Faciotopy: The occipital face area might be a face-feature map with face-like topology
Toy simulation of retinal feature exposure in natural experience. A simple simulation suggests that although each face feature will fall in a wide range of retinal positions in natural experience, retinal feature exposure maps still reflect the geometry of a face. a) The left panel shows an idealized frequency distribution of fixation locations on faces. The distribution is based on face fixation measurements from the literature (Hsiao & Cottrell, 2008; van Belle, Ramon, Lefevre, & Rossion, 2010) and visualized by three isoprobability-density contours (red) on an example face. The right panel shows an assumed distribution of viewing distances (Gamma distribution). b) We simulated natural retinal exposure to faces as random independent draws from the fixation-location distribution and the viewing-distance distribution, assuming that the height of a face is 12.5 cm (chin to eye brows). Each draw from the distribution exposes the retina (and thus the cortical retinotopic protomap) to each of the face features at a certain location. Both panels show retinal maps of natural face feature exposure. In the left panel, the feature exposures are visualized on the retinal map (fovea indicated by cross) by transparent disks whose size reflects the size of the face (resulting from the viewing distance) and whose color codes the face feature (color legend at the bottom). In the right panel, the size of the retinal face projection is ignored and the exposure frequency distribution over the retina is visualized for each feature (colors) as a surface plot (frequency axis pointing out from picture plane). The right panel includes all 12 features used in this study. Gray and black code for the outer face features: hairlines, ears, and lower cheeks, as shown in Fig. 2a.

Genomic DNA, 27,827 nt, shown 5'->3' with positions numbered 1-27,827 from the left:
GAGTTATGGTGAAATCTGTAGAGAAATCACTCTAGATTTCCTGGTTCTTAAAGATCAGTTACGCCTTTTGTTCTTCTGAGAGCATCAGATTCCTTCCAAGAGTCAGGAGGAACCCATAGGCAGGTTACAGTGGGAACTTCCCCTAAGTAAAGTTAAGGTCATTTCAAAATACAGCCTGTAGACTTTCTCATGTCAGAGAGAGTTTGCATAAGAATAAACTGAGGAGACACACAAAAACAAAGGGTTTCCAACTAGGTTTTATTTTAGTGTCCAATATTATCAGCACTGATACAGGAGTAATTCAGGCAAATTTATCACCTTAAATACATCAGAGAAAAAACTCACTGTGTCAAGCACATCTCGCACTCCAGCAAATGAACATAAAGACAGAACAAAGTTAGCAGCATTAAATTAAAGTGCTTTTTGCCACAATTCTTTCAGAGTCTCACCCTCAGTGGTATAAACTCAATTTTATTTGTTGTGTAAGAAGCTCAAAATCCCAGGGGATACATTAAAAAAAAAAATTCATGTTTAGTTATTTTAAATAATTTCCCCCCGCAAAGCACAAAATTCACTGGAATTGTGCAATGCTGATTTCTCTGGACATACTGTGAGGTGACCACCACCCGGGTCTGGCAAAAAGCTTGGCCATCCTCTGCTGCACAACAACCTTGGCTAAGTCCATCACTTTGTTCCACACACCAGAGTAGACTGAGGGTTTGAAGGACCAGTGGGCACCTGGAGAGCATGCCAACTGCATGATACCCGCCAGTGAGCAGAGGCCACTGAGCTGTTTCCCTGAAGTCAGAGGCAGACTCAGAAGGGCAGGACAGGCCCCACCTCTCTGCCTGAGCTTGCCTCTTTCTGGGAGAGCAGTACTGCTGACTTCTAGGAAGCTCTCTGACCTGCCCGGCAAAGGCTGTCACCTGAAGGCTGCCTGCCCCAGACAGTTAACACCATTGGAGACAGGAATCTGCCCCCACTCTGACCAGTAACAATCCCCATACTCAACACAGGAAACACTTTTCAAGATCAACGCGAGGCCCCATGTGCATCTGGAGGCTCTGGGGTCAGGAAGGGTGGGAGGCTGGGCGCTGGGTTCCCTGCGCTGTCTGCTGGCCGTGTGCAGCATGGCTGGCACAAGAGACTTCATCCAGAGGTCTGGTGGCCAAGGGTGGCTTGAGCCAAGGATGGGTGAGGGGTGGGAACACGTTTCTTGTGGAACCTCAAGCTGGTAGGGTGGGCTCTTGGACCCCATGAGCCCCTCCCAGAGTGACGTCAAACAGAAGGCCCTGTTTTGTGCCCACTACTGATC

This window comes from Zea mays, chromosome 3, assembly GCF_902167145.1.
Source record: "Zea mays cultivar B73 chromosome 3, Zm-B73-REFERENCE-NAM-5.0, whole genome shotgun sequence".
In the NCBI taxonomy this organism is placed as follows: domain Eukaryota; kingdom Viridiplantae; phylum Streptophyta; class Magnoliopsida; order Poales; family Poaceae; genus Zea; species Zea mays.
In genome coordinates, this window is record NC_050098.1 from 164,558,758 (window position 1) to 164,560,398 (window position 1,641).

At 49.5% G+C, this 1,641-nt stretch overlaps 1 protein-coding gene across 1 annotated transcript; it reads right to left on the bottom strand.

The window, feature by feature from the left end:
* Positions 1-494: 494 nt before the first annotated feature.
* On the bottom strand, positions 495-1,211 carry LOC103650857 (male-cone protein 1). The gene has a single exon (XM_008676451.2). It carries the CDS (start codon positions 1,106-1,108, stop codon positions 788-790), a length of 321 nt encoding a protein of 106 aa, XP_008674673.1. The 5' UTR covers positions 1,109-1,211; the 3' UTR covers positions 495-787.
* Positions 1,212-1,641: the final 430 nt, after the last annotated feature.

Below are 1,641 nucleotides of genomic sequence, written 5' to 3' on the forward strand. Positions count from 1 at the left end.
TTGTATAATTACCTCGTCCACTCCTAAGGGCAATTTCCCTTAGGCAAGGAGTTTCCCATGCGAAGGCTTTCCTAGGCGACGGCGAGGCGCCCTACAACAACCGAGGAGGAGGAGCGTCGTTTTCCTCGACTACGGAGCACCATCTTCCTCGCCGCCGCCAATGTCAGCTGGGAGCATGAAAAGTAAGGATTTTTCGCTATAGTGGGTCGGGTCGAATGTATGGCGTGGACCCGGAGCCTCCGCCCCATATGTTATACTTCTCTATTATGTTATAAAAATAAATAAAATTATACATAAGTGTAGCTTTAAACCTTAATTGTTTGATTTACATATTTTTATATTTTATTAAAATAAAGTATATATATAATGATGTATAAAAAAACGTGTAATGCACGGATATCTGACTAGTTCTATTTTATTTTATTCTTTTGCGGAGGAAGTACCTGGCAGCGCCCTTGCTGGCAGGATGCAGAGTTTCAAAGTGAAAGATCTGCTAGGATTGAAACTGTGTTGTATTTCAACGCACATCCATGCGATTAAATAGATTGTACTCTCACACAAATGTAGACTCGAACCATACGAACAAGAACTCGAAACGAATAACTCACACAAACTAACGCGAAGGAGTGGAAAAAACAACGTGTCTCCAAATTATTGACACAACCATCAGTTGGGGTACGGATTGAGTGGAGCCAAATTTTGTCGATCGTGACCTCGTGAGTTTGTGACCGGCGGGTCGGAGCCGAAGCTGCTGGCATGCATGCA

Evidence for faciotopic representation in OFA. A single patch of cortex was estimated for each face-feature based on the feature preferences. The relative distances between the face-feature-preference patches were compared to three model representations (black, blue, red). In OFA, the physical distances between the face-features significantly explain the distances between the face-feature-preference patches along the cortical surface (blue bars), reaching the noise ceiling of the patch-distance estimates.